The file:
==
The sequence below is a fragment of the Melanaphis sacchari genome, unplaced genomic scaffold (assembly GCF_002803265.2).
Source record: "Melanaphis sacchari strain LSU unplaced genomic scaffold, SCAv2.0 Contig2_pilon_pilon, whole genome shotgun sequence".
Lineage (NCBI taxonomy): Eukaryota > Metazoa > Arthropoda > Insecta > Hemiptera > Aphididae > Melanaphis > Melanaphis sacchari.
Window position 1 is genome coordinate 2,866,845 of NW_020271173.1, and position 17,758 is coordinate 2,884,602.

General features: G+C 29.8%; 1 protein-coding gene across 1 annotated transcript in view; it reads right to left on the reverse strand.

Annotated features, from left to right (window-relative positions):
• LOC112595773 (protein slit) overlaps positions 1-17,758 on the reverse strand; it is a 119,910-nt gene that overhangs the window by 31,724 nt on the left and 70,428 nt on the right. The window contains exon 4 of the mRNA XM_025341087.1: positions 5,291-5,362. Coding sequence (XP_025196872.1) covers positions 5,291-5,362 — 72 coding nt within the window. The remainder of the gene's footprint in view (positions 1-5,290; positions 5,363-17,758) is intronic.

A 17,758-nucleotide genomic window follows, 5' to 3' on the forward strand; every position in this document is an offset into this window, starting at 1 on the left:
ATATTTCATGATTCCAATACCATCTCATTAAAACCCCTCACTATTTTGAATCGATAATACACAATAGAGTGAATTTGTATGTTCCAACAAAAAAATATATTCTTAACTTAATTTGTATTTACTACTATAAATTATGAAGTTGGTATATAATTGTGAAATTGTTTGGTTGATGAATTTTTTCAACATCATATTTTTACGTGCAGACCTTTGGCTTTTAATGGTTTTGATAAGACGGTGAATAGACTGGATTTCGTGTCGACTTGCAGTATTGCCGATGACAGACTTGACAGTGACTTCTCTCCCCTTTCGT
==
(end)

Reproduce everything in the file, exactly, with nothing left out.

The sequence below is a fragment of the Melanaphis sacchari genome, unplaced genomic scaffold (assembly GCF_002803265.2).
Source record: "Melanaphis sacchari strain LSU unplaced genomic scaffold, SCAv2.0 Contig2_pilon_pilon, whole genome shotgun sequence".
Lineage (NCBI taxonomy): Eukaryota > Metazoa > Arthropoda > Insecta > Hemiptera > Aphididae > Melanaphis > Melanaphis sacchari.
Window position 1 is genome coordinate 2,866,845 of NW_020271173.1, and position 17,758 is coordinate 2,884,602.

General features: G+C 29.8%; 1 protein-coding gene across 1 annotated transcript in view; it reads right to left on the reverse strand.

Annotated features, from left to right (window-relative positions):
• LOC112595773 (protein slit) overlaps positions 1-17,758 on the reverse strand; it is a 119,910-nt gene that overhangs the window by 31,724 nt on the left and 70,428 nt on the right. The window contains exon 4 of the mRNA XM_025341087.1: positions 5,291-5,362. Coding sequence (XP_025196872.1) covers positions 5,291-5,362 — 72 coding nt within the window. The remainder of the gene's footprint in view (positions 1-5,290; positions 5,363-17,758) is intronic.

A 17,758-nucleotide genomic window follows, 5' to 3' on the forward strand; every position in this document is an offset into this window, starting at 1 on the left:
ATATTTCATGATTCCAATACCATCTCATTAAAACCCCTCACTATTTTGAATCGATAATACACAATAGAGTGAATTTGTATGTTCCAACAAAAAAATATATTCTTAACTTAATTTGTATTTACTACTATAAATTATGAAGTTGGTATATAATTGTGAAATTGTTTGGTTGATGAATTTTTTCAACATCATATTTTTACGTGCAGACCTTTGGCTTTTAATGGTTTTGATAAGACGGTGAATAGACTGGATTTCGTGTCGACTTGCAGTATTGCCGATGACAGACTTGACAGTGACTTCTCTCCCCTTTCGT